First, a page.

We follow the same standards for taste as the daily newspaper. A few things we won't tolerate: personal attacks, obscenity, vulgarity, profanity (including expletives and letters followed by dashes), commercial promotion, impersonations, incoherence, proselytizing and SHOUTING. Don't include URLs to Web sites.
We do not edit comments. They are either approved or deleted. We reserve the right to edit a comment that is quoted or excerpted in an article. In this case, we may fix spelling and punctuation.
We welcome strong opinions and criticism of our work, but we don't want comments to become bogged down with discussions of our policies and we will moderate accordingly.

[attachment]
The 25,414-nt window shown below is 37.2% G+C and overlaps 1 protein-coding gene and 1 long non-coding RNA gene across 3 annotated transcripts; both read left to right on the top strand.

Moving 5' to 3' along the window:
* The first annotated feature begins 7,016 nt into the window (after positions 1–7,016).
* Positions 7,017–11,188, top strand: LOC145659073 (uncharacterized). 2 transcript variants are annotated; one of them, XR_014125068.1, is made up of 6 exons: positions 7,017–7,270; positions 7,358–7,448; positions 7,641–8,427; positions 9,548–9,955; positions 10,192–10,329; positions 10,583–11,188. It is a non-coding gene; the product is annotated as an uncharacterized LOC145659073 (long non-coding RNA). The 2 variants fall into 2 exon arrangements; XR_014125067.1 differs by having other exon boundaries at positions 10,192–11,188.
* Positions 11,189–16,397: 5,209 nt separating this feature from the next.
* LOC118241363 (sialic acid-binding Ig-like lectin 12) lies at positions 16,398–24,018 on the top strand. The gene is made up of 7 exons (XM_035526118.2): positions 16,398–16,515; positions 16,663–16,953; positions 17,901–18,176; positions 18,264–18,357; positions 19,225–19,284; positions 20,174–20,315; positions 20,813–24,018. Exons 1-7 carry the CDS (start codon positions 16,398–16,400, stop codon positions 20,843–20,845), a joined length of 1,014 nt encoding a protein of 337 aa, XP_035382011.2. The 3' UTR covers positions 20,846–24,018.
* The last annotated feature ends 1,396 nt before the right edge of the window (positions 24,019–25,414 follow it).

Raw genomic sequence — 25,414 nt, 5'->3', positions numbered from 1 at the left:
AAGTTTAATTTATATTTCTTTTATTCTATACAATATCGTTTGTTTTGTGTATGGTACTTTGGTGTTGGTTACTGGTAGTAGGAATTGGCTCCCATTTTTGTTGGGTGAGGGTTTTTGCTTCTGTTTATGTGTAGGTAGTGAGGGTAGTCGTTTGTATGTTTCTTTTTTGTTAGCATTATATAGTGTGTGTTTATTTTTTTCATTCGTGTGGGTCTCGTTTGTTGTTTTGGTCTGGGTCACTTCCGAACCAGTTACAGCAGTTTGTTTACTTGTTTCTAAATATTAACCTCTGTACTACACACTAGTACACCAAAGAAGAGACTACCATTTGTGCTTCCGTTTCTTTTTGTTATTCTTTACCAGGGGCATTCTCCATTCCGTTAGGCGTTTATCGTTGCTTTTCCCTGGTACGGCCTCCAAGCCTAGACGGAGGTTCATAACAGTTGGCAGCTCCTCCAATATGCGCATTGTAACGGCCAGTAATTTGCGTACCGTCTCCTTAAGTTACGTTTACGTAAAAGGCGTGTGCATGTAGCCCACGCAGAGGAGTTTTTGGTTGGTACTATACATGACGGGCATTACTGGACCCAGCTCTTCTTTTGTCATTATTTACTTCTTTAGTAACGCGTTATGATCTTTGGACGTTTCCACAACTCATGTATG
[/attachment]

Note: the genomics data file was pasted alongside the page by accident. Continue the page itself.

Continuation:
We appreciate it when readers and people quoted in articles or blog posts point out errors of fact or emphasis and will investigate all assertions. But these suggestions should be sent via e-mail. To avoid distracting other readers, we won't publish comments that suggest a correction. Instead, corrections will be made in a blog post or in an article.
- Heating oil costs lowest in years
- Banshee trailer featuring Vandergrift released
- Alle-Kiski legislators split on budget deal
- Homeless man accused in Brackenridge rape arrested in West Mifflin
- Washington Township supervisors grant exception to put apartments on property
- New Kensington dek hockey rink slated for spring debut
- Public can learn about Narcan use during training in New Kensington
- South Butler substitute nurse reveals staffing ‘crisis’
- Experts calling for late fall foliage bloom in Southwestern Pa.
- Armstrong County Jail board to discuss tighter security
- Upper Burrell to review minimum distance between homes, gas wells